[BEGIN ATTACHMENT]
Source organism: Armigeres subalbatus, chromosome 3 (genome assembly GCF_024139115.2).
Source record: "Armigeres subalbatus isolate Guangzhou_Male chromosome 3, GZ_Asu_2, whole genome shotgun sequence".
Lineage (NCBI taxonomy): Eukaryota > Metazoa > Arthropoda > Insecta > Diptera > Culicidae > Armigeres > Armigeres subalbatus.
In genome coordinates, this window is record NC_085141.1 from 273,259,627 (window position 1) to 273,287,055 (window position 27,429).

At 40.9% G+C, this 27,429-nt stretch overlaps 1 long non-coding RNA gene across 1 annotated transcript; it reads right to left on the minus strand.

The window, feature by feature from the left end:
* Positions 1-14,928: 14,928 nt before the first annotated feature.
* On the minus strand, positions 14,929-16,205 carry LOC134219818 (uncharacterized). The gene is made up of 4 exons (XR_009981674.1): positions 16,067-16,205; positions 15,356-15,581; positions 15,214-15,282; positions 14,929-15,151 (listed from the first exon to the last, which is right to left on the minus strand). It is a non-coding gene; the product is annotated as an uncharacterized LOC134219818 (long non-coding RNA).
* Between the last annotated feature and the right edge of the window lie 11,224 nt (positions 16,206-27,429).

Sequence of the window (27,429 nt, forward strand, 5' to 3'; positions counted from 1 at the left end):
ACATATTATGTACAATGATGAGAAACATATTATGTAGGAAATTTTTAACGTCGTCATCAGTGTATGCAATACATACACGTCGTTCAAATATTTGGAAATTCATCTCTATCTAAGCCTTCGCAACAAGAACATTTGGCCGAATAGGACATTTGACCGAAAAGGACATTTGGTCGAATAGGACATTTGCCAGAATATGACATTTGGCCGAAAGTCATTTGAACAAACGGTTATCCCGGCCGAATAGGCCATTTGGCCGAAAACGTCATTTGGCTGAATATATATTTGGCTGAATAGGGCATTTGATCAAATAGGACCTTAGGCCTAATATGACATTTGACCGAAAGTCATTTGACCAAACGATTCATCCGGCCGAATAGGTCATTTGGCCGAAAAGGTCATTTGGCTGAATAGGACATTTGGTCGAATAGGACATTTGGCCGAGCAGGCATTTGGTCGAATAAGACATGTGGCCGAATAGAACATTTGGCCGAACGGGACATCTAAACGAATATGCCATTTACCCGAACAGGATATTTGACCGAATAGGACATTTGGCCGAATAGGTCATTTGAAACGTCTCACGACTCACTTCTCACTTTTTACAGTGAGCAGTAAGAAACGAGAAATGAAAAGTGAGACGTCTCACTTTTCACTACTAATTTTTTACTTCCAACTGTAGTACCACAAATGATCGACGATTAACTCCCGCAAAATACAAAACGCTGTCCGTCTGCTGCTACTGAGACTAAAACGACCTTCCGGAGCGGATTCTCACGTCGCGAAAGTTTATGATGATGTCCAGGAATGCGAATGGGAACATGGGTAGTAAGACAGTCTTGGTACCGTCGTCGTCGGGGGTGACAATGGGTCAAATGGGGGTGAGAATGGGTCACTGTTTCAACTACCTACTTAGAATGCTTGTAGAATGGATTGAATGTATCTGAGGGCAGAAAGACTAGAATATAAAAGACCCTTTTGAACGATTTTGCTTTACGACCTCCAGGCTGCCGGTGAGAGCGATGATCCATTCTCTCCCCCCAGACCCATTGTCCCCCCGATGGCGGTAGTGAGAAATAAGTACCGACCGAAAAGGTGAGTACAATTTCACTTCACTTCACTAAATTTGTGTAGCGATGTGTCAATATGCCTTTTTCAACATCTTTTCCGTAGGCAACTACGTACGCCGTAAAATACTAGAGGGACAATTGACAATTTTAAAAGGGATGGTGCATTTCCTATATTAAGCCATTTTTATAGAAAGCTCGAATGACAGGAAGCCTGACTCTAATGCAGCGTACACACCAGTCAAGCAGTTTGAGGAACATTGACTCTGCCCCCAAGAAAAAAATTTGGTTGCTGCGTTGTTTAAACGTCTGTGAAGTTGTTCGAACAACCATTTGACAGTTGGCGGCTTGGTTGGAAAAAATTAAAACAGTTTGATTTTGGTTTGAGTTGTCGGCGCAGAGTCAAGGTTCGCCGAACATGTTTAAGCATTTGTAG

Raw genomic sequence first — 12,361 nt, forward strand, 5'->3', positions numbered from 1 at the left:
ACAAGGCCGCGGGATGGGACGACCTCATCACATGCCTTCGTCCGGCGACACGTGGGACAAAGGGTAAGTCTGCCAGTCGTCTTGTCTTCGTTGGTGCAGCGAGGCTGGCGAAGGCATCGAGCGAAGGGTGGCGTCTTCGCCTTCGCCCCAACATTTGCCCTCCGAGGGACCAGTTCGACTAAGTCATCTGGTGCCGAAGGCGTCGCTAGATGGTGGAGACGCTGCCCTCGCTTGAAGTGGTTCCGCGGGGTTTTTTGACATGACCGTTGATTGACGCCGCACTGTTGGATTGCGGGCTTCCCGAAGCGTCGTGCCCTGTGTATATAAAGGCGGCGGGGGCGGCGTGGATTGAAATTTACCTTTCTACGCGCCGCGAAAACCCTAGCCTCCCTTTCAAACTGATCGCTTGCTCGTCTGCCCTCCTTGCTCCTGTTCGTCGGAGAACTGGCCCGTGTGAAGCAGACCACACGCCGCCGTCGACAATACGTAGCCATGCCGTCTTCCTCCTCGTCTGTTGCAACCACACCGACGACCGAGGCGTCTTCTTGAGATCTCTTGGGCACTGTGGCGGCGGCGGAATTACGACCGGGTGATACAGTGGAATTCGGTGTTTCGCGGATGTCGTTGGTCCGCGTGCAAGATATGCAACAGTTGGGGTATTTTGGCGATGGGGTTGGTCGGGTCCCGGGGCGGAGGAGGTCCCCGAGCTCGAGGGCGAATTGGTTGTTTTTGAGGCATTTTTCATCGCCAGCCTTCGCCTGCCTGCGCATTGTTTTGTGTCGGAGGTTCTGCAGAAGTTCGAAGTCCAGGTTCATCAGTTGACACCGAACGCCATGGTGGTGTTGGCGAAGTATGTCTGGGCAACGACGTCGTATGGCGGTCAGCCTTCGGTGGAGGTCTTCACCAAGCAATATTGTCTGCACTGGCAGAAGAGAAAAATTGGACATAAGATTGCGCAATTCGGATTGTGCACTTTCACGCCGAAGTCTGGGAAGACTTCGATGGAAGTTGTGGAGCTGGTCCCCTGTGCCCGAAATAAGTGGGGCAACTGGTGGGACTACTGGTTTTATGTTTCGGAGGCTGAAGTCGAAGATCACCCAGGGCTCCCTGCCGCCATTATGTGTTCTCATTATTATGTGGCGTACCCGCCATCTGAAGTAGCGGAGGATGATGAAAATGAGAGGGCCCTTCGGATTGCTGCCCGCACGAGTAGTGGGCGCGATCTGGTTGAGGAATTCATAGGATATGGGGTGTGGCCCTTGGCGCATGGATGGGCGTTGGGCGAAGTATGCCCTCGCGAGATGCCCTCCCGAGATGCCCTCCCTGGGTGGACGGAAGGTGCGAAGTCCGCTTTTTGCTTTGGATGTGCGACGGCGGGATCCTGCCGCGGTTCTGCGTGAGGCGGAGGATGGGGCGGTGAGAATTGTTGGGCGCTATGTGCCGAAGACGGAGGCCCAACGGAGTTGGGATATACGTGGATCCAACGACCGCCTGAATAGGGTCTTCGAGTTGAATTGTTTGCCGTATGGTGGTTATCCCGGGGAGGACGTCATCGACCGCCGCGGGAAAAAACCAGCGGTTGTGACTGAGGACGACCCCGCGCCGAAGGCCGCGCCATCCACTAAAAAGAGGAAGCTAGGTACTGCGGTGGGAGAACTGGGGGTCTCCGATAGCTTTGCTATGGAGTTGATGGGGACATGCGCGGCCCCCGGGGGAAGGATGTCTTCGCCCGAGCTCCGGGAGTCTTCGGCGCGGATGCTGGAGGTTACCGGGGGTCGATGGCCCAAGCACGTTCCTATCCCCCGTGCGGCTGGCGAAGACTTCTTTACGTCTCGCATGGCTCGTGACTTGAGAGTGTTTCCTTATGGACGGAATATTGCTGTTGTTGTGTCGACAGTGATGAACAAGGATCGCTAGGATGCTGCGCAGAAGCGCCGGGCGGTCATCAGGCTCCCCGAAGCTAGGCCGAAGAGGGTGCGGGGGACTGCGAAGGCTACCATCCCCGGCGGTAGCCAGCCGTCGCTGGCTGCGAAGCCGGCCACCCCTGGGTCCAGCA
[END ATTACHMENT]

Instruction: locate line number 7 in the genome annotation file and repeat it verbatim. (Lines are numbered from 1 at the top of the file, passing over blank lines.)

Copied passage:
* Positions 1-14,928: 14,928 nt before the first annotated feature.